1811. Minimizing Time to Optimal Therapy for Enterobacteriaceae Bloodstream Infections: Is Organism Identification Enough?
Session: Poster Abstract Session: Antimicrobial Stewardship: Impact of New Diagnostics
Saturday, October 6, 2018
Room: S Poster Hall
Posters
  • LC ID Week 2018 poster.pdf (1.0 MB)
  • Background:
    BSI due to ceftriaxone (CRO) resistant ENT are increasing in frequency, and are associated with delays in time to appropriate therapy. However, treating all patients at risk for CRO-resistant organisms with empiric carbapenem (CARB) therapy risks over exposure. Strategies are needed to appropriately balance these competing interests. The purpose of this study was to compare three methods for accomplishing this balance.

    Methods:
    Retrospective observational study of patients at the Detroit Medical Center with ENT BSI from July 1, 2016 to July 31, 2017. Patients with E. coli, K. oxytoca, K. pneumoniae, or P. mirabilis were included if both Verigene® GN-BC and traditional microbiology detected the organism. Patients were excluded if CARB resistance was detected via genetic markers. This study assessed the effectiveness of three methods to predict CRO resistance at the time of organism isolation. The first two methods were based on applying published scoring tools for extended spectrum beta-lactamase BSI. If the patient met the cutoff score proposed by the authors they were hypothetically placed on a CARB, otherwise they were placed on CRO. Method 3 was based on results from Verigene. If the CTX-M marker was present patients were hypothetically placed on a CARB, and if not CRO. The methods were compared for their sensitivity, specificity, predictive values, and the number of times they would have resulted in inappropriate therapy or unnecessary escalation to CARB.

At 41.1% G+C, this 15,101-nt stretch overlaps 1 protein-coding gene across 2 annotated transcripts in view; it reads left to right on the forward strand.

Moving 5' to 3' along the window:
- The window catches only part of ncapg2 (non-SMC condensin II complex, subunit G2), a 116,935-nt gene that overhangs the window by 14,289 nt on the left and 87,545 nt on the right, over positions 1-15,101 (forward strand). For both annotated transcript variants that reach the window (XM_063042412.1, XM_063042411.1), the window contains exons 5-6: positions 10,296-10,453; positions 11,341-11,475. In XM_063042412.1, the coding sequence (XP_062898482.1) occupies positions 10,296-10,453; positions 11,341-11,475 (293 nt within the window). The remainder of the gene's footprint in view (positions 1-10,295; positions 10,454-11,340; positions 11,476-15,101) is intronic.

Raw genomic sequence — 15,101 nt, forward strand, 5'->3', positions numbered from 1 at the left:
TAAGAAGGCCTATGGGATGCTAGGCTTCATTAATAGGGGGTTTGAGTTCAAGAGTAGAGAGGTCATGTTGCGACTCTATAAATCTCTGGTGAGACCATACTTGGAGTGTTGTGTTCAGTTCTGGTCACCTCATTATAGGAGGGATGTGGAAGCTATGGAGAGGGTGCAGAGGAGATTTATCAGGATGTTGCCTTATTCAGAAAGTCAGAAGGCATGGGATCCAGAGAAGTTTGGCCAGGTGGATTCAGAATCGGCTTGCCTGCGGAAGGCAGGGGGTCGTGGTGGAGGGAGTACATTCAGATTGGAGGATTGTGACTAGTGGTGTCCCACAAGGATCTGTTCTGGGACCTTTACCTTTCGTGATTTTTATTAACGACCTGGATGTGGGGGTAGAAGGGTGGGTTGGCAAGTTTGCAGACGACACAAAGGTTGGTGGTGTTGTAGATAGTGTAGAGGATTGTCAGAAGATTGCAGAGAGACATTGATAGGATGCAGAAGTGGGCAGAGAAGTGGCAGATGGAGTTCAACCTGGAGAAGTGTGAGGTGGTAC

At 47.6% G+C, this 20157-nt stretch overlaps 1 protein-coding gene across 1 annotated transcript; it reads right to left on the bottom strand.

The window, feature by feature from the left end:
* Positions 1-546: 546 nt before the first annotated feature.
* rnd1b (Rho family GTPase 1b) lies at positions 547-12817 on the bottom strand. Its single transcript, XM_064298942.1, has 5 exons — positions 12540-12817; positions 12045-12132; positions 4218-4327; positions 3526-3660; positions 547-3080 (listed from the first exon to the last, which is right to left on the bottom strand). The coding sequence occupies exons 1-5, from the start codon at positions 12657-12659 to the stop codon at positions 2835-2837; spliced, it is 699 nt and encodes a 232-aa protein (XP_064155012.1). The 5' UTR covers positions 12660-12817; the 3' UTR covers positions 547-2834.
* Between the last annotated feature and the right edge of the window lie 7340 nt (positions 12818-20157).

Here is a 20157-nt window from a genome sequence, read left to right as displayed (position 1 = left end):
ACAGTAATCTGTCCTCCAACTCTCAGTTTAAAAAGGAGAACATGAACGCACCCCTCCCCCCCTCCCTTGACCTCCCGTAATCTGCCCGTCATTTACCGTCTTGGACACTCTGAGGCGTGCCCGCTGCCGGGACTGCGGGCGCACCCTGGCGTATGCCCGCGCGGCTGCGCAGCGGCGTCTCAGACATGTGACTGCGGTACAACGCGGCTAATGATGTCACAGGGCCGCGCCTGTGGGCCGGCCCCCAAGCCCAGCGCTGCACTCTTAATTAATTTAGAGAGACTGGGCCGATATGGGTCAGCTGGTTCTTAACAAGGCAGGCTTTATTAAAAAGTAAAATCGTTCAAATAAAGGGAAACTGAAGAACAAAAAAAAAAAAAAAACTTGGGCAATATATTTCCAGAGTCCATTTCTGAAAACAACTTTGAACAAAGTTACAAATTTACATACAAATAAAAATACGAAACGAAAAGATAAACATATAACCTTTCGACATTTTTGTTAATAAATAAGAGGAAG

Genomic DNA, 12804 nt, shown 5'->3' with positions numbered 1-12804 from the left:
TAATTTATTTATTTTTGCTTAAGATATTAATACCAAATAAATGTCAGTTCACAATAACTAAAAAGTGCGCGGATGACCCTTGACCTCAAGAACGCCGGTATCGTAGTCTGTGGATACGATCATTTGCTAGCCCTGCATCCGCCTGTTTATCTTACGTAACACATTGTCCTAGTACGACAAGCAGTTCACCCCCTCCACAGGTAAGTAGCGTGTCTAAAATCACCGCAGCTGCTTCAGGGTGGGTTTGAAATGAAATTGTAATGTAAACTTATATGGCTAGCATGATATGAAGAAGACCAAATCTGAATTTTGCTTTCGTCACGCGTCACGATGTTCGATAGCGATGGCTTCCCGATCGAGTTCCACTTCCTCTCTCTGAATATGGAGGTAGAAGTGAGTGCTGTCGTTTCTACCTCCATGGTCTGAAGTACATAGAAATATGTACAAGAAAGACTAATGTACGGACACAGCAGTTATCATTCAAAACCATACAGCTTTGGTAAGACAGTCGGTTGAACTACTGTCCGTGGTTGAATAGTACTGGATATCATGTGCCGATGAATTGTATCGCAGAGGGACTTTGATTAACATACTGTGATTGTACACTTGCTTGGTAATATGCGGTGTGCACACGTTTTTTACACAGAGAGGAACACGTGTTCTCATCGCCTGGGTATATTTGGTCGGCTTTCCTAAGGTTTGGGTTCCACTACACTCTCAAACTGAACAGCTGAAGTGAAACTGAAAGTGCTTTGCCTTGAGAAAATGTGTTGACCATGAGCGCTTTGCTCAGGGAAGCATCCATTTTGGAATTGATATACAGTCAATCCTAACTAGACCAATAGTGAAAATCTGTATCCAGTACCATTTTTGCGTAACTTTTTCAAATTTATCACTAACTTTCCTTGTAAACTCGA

Results:
    451 ENT were included, 73 (16%) of which were CRO-resistant. The comparative performance of the three methods is listed in the figure. Verigene performed well and was associated with fewer cases of early under treatment and over treatment. Published ESBL scoring tools performed poorly, missing two thirds of CRO-resistant isolates and unnecessarily exposing many patients to CARB. Given the improved sensitivity and specificity of Verigene similar overall CARB use would be seen in the cohort despite roughly 40 patients getting placed on CARB 2 days earlier when CRO-resistant BSI was present.

    Conclusion:
    Vergiene significantly outperformed published ESBL scoring tools for identifying CRO-resistant ENT BSI. Institutions should validate scoring tools prior to implementation.

    Laura N. Cwengros, PharmD1, Ryan P. Mynatt, PharmD1, Tristan T. Timbrook, PharmD, MBA, BCPS2 and Jason M. Pogue, PharmD, BCPS-AQ ID1, (1)Detroit Medical Center, Detroit, MI, (2)University of Utah Health Care, Salt Lake City, UT

    Disclosures:

    L. N. Cwengros, None

    R. P. Mynatt, None

    T. T. Timbrook, BioFire Diagnostics: Scientific Advisor , Speaker honorarium . Roche Diagnostic: Scientific Advisor , Speaker honorarium . GenMark Diagnostics: Scientific Advisor , Speaker honorarium .

    J. M. Pogue, None

    Findings in the abstracts are embargoed until 12:01 a.m. PDT, Wednesday Oct. 3rd with the exception of research findings presented at the IDWeek press conferences.